Dohnányi and CSO prove strong and steady partners

Fri May 02, 2014 at 11:23 am

By Michael Cameron

Christoph von Dohnanyi led the CSO in music of Lutoslawski, Beethoven and Tchaikovsky Thursday night at Symphony Center.
Christoph von Dohnányi led the Chicago Symphony Orchestra in music of Lutoslawski, Beethoven and Tchaikovsky Thursday night.

​At least on paper, the Chicago Symphony Orchestra program Thursday seemed to mirror the damp, chilly skies bedeviling Chicagoans longing for a convincing arrival of spring. With subtitles like “Pathétique” and “Musique funèbre”, not to mention a concerto in a minor key, the program didn’t seem likely to lift anyone’s spirits.

In reality the mood of the featured works was not nearly as straightforward as the titles suggest, and Christoph von Dohnányi led the CSO forces with a sure hand, delivering solid, if sometimes routine readings.

​Lutoslawski’s Musique funèbre for strings from 1958 was written on the occasion of the 10th anniversary of the death of Bartók, and bears a passing resemblance to that composer’s Music for Strings, Percussion, and Celesta. The Polish composer’s Concerto for Orchestra from a few years earlier also owed a debt to the Hungarian, and both works were decisive milestones in Lutoslawski’s rise to prominence.

​There were passages in Thursday’s program that suffered from an absence of principals, but Kenneth Olsen’s playing in the first cello chair was not one of them. His rich, burnished sound in the opening bars of the Lutoslawski set the stage for a gradual build-up of a labyrinthine web of knotty counterpoint, only to move in reverse in the last pages of the score. The most arresting measures included a ruthless, dissonant climax with all 12 pitches sounding at once, followed by an equally disquieting unison passage with violins in their lowest register and double basses stretching to the end of their fingerboard. These are difficult tricks to negotiate, but the CSO strings pulled them off with near-flawless precision.

​Aside from this striking central section the piece hasn’t aged well. The composer’s turgid and clumsy adoption of serial techniques sound more like a youthful exercise than a mature homage to his hero. His skirmishes with communist censors in the 1950’s make for a program annotator’s dream, but Lutoslawski’s best compositions were still a few years away. A more flexible podium approach might have helped, but Dohnányi was too intent on steady time-keeping to wring much nuance from the congested score.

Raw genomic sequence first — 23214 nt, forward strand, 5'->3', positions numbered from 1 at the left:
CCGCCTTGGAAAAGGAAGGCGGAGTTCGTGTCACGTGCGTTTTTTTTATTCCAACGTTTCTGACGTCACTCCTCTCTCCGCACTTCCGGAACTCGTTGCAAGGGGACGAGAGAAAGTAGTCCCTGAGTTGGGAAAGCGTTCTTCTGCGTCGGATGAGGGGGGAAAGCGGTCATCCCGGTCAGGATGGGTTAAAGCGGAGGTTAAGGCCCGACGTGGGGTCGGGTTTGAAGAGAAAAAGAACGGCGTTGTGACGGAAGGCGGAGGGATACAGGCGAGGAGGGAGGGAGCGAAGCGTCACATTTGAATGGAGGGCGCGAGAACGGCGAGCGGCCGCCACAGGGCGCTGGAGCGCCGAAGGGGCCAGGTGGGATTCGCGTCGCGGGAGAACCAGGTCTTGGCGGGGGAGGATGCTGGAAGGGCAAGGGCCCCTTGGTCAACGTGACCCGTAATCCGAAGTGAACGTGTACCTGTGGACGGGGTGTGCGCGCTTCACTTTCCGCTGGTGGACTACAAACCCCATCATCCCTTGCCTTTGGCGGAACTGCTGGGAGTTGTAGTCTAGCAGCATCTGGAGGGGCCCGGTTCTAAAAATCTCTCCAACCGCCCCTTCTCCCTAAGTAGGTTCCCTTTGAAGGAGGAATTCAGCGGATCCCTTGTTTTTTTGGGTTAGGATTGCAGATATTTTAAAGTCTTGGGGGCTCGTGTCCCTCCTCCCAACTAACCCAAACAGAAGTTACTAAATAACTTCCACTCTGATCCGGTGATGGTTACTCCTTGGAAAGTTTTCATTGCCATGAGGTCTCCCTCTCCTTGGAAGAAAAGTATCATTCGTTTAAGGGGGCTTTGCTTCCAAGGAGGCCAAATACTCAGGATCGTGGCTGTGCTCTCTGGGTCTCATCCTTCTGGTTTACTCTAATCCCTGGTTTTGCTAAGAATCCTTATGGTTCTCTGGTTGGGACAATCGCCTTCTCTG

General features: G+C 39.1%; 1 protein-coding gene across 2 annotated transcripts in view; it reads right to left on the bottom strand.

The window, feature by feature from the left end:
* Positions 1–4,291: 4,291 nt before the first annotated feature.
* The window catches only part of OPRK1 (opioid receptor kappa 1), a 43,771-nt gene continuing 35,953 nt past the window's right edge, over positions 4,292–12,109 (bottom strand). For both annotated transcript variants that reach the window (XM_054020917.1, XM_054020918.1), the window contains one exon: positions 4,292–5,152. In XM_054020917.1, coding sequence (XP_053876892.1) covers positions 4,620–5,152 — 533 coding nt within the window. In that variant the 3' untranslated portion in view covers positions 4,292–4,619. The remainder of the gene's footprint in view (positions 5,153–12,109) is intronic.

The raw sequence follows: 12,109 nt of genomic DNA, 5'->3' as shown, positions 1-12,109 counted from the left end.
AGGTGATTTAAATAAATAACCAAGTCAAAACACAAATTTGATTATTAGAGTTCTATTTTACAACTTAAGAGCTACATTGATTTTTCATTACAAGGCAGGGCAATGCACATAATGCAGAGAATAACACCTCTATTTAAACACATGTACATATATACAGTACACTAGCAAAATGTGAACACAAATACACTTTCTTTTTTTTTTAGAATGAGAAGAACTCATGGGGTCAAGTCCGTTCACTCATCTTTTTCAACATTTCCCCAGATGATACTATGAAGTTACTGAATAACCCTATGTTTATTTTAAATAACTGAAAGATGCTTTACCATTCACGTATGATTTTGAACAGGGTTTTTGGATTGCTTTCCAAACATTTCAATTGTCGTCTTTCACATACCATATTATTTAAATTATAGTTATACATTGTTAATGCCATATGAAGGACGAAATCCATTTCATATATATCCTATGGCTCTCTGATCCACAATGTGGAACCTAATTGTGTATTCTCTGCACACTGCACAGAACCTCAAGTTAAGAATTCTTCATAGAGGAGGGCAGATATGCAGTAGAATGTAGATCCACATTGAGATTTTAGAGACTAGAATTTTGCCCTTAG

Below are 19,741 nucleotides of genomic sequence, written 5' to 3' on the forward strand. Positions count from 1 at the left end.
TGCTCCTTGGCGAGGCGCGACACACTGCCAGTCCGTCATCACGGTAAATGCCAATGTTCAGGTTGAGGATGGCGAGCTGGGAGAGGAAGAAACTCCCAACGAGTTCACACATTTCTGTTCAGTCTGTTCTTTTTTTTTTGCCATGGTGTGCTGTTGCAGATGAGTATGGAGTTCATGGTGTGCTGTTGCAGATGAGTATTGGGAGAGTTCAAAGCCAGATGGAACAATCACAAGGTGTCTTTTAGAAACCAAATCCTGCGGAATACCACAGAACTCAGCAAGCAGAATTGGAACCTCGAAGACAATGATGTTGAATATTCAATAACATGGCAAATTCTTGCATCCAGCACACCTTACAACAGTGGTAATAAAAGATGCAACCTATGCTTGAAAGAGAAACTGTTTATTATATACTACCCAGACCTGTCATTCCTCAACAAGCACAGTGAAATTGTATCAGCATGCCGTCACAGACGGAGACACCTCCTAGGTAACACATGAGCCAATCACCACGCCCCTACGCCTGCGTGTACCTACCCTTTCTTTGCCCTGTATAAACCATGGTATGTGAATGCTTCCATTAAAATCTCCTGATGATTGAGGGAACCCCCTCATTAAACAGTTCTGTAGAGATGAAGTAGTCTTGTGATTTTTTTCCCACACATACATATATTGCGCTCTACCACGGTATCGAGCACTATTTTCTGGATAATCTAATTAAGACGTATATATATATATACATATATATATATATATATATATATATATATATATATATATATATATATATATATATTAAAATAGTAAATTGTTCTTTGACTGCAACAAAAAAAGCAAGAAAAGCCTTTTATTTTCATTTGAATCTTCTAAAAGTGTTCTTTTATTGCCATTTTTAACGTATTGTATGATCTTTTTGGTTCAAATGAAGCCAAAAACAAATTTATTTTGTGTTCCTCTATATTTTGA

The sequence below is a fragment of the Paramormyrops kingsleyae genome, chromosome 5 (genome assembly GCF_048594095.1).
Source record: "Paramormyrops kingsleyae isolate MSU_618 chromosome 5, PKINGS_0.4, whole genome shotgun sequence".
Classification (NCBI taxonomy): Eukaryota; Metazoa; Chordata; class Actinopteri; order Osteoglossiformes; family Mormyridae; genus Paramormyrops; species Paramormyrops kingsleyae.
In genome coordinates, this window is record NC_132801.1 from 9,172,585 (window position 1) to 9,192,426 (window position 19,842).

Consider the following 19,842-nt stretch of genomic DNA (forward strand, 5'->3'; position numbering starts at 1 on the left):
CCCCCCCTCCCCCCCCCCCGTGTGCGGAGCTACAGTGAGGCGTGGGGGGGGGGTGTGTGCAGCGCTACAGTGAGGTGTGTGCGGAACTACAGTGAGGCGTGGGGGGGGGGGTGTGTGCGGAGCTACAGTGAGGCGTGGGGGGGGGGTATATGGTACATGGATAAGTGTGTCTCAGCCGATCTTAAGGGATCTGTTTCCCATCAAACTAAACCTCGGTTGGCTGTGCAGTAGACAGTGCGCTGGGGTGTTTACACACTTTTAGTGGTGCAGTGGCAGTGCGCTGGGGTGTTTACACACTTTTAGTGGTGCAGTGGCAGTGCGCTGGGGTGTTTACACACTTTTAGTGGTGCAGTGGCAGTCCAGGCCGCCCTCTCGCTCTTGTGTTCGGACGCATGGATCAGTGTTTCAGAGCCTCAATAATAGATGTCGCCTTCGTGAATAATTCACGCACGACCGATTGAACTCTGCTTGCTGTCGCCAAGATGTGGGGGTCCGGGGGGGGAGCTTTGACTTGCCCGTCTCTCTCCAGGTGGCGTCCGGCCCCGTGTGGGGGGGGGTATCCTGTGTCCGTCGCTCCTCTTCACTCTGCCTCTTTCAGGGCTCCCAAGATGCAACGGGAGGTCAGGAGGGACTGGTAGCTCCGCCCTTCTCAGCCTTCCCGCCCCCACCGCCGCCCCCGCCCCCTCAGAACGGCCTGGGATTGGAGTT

​If the program opener keeps the listeners’ emotions at arm’s length, Tchaikovsky’s Symphony No. 6 (Pathétique) irresistibly draws audiences into a world of poignant desolation, with several well-earned sunlit detours in the inner movements. The maestro seemed especially effective in these moments, most notably in a zippy, high octane reading of the third movement march and a graceful, lilting account of the 5/4 waltz.

​Elsewhere Dohnanyi’s reluctance to savor the symphony’s heart-rending passages proved frustrating. One can understand his desire to strip away the sentimental baggage that has accumulated over the years (due in part to lurid autobiographical conjecture that has been recently discredited by scholars). Still, Dohnányi seemed determined to underplay objective evidence in the score that suggests an exceptionally forceful degree of pathos, even by the standards of the day. Fine playing by the wind regulars helped matters, but guest clarinetist Jessica Phillips’ restraint seemed unsuited to the work. Among the strings the viola section deserves kudos for fixing the work’s mournful aura.

Paul Lewis
Paul Lewis

​Pianist Paul Lewis seemed, for better or worse, a good match with the conductor in Beethoven’s Piano Concerto No. 3. There has been considerable speculation that Mozart’s C minor concerto was in the younger composer’s head when he penned his third effort in the form, and Lewis seemed to channel this influence in a transparent, light-fingered reading. Scales and arpeggios are an abundant feature of the score, and the pianist admirably treated each one with lyrical elegance and refined poise.

None of this comes as a surprise to those who have admired his accounts of the chamber music of Schubert and Mozart. A bit of sonic heft and interpretive impulsiveness would have been welcome, but his was a convincing take nonetheless.

The program will be repeated at Symphony Center 1:30 p.m. Friday  and 8 p.m. Saturday.; 312-294-3000.

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